Remembering Fred Beckey, America’s Preeminent Dirtbag

The most prolific North American climber of all time, passed away at 94

Fred Beckey, born Wolfgang Gottfried Beckey, was one of the most influential—perhaps the most influential climber—in American history. He died on October 30 in Seattle at the age of 94.

Born in Düsseldorf, Germany, on January 14, 1923, “Fred started climbing in the Boy Scouts,” according to a report by The Mountaineers, “and continued as a teenager with The Mountaineers, graduating from our Basic climbing course.” In 1939, as a 15-year-old, he joined REI co-founder Lloyd Anderson on the first ascent of Mount Despair.

At 19, Fred climbed the highest peak in British Columbia, Mount Waddington (13,185’), in the rugged Coast Mountains, completing the peak’s second ascent with his brother Helmy. He went on to climb many of the tallest peaks in North America, established long alpine routes in Canada and the Pacific Northwest, and did the first ascents of innumerable desert towers on the Colorado Plateau, a 240,000-square-mile area covering the Four Corners area of Arizona, Utah, Colorado and New Mexico.

According to accomplished American desert tower climber and founder of the climbing gear museum Vertical Archeology Ashby Robertson, “I’m not sure if anyone knows the exact number, probably not even him. Thousands of quality climbs though for sure.”

“Imagine a Moleskine notebook with all his notes in there,” professional climber and head of The North Face climbing team Conrad Anker told the Co-op Journal. Conrad was referring to an alleged hidden book of Fred’s first ascents (ranking well into the thousands) and dream-routes journal. “It’s rumored to be out there, and finding it would be like finding an undiscovered Beatles album.”

He was always rushing to the next project.

Many climbers, from the everyday to the elite, crossed paths with Fred over his long life, and they all have wild stories about the icon. “The truth about Fred, though, probably lies somewhere in the middle of all the hero worship and the often grumbling man,” Robertson said. “You really didn’t come up high on Fred’s radar, unless you were planning a trip with him or paying for gas.”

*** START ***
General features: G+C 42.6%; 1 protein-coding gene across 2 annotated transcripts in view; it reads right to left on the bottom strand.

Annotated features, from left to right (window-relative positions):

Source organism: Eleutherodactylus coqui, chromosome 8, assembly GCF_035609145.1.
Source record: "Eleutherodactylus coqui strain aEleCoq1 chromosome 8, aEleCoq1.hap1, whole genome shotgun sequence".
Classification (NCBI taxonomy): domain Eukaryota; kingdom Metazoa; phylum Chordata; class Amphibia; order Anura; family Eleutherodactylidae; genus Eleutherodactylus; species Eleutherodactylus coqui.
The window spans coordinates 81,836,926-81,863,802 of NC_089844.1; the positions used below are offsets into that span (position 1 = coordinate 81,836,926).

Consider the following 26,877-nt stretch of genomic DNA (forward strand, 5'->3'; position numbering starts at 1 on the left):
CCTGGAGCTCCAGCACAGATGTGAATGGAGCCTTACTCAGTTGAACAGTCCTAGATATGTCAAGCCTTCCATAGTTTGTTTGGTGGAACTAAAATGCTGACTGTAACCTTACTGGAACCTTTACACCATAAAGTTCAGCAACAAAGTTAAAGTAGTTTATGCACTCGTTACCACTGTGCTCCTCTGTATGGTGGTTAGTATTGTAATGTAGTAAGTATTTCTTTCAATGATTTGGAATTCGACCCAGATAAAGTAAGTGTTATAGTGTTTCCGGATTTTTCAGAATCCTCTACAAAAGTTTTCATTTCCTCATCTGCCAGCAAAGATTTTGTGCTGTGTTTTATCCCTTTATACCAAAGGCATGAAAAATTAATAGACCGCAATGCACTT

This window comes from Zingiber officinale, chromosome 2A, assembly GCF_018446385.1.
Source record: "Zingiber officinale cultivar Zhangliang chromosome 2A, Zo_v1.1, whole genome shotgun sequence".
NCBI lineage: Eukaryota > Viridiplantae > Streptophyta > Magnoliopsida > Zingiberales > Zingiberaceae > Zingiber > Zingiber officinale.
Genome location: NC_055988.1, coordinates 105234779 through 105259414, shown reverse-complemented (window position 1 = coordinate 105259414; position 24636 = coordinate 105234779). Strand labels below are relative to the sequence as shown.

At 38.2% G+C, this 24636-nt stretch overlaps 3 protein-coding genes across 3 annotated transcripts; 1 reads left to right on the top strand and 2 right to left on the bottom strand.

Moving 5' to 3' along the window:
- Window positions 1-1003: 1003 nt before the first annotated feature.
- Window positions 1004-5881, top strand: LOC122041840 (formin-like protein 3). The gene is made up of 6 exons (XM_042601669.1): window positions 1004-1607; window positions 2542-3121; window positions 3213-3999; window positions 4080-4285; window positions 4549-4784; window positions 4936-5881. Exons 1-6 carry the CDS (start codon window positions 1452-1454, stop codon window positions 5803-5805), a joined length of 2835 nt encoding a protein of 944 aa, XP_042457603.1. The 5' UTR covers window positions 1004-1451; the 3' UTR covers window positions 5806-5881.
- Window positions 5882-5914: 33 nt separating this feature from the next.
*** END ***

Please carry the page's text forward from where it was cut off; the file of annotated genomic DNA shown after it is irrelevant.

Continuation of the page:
Some of Fred’s regular climbing partners in the American Southwest during the 1960s and 1970s included Harvey T. Carter, Layton Kor and Eric Bjørnstad (all three have since died), a veritable who’s who of American rock climbing. “He was always rushing to the next project,” Robertson said.

Steve “Crusher” Bartlett, author of the coffee-table book Desert Towers: Fat Cat Summits and Kitty Litter Rock wrote on Facebook: “I’m lucky to have roped up with Beckey, Kor and Carter, proud to have had the opportunity to capture something of these larger-than-life characters in my book. They learned their art the hard way and relied on their own skills and judgment.”

Fred (left) with frequent climbing partner Eric Bjørnstad in 1971 after a first ascent of Honeymoon on The Bride, near Moab | Photo: Eric Bjørnstad

It’s not just the quantity of Fred’s climbs but it’s their quality. Fred had an eye for a good line and when he was in his prime, all of the good lines were there for the picking. Many of his first ascents have since become classics. He kept loose-leaf binders and journals filled with notes on future climbing objectives, potential partners, available couches for sleeping, and details to include in his trip reports. This mass of information is likely the source of the “little black book” rumors.